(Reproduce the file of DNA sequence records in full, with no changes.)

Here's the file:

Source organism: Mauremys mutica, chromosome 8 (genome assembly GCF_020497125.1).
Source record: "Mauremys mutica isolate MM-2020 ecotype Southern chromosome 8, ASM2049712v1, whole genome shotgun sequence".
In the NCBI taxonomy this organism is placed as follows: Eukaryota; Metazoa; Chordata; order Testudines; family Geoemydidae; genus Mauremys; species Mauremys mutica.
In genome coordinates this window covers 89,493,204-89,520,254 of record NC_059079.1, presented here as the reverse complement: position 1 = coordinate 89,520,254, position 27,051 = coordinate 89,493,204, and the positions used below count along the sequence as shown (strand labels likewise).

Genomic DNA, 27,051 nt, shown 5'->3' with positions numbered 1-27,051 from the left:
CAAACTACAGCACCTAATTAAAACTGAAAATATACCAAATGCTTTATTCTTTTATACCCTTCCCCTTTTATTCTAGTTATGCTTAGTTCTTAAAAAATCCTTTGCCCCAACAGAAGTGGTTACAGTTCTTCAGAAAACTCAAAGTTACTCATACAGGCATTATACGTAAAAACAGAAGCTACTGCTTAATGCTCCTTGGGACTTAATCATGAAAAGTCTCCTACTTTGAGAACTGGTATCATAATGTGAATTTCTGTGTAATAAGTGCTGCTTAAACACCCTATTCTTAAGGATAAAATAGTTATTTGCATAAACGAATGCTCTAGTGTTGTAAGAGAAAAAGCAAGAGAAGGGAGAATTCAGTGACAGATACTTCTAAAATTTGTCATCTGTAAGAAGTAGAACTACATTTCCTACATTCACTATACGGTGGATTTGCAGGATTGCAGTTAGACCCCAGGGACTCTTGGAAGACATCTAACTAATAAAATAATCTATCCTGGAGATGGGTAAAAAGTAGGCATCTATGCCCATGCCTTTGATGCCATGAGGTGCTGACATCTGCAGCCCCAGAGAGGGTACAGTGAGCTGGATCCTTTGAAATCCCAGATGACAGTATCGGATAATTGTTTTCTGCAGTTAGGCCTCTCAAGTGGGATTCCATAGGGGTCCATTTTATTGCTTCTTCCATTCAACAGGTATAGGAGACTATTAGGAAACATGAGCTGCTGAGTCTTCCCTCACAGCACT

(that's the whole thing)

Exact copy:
Source organism: Mauremys mutica, chromosome 8 (genome assembly GCF_020497125.1).
Source record: "Mauremys mutica isolate MM-2020 ecotype Southern chromosome 8, ASM2049712v1, whole genome shotgun sequence".
In the NCBI taxonomy this organism is placed as follows: Eukaryota; Metazoa; Chordata; order Testudines; family Geoemydidae; genus Mauremys; species Mauremys mutica.
In genome coordinates this window covers 89,493,204-89,520,254 of record NC_059079.1, presented here as the reverse complement: position 1 = coordinate 89,520,254, position 27,051 = coordinate 89,493,204, and the positions used below count along the sequence as shown (strand labels likewise).

Genomic DNA, 27,051 nt, shown 5'->3' with positions numbered 1-27,051 from the left:
CAAACTACAGCACCTAATTAAAACTGAAAATATACCAAATGCTTTATTCTTTTATACCCTTCCCCTTTTATTCTAGTTATGCTTAGTTCTTAAAAAATCCTTTGCCCCAACAGAAGTGGTTACAGTTCTTCAGAAAACTCAAAGTTACTCATACAGGCATTATACGTAAAAACAGAAGCTACTGCTTAATGCTCCTTGGGACTTAATCATGAAAAGTCTCCTACTTTGAGAACTGGTATCATAATGTGAATTTCTGTGTAATAAGTGCTGCTTAAACACCCTATTCTTAAGGATAAAATAGTTATTTGCATAAACGAATGCTCTAGTGTTGTAAGAGAAAAAGCAAGAGAAGGGAGAATTCAGTGACAGATACTTCTAAAATTTGTCATCTGTAAGAAGTAGAACTACATTTCCTACATTCACTATACGGTGGATTTGCAGGATTGCAGTTAGACCCCAGGGACTCTTGGAAGACATCTAACTAATAAAATAATCTATCCTGGAGATGGGTAAAAAGTAGGCATCTATGCCCATGCCTTTGATGCCATGAGGTGCTGACATCTGCAGCCCCAGAGAGGGTACAGTGAGCTGGATCCTTTGAAATCCCAGATGACAGTATCGGATAATTGTTTTCTGCAGTTAGGCCTCTCAAGTGGGATTCCATAGGGGTCCATTTTATTGCTTCTTCCATTCAACAGGTATAGGAGACTATTAGGAAACATGAGCTGCTGAGTCTTCCCTCACAGCACT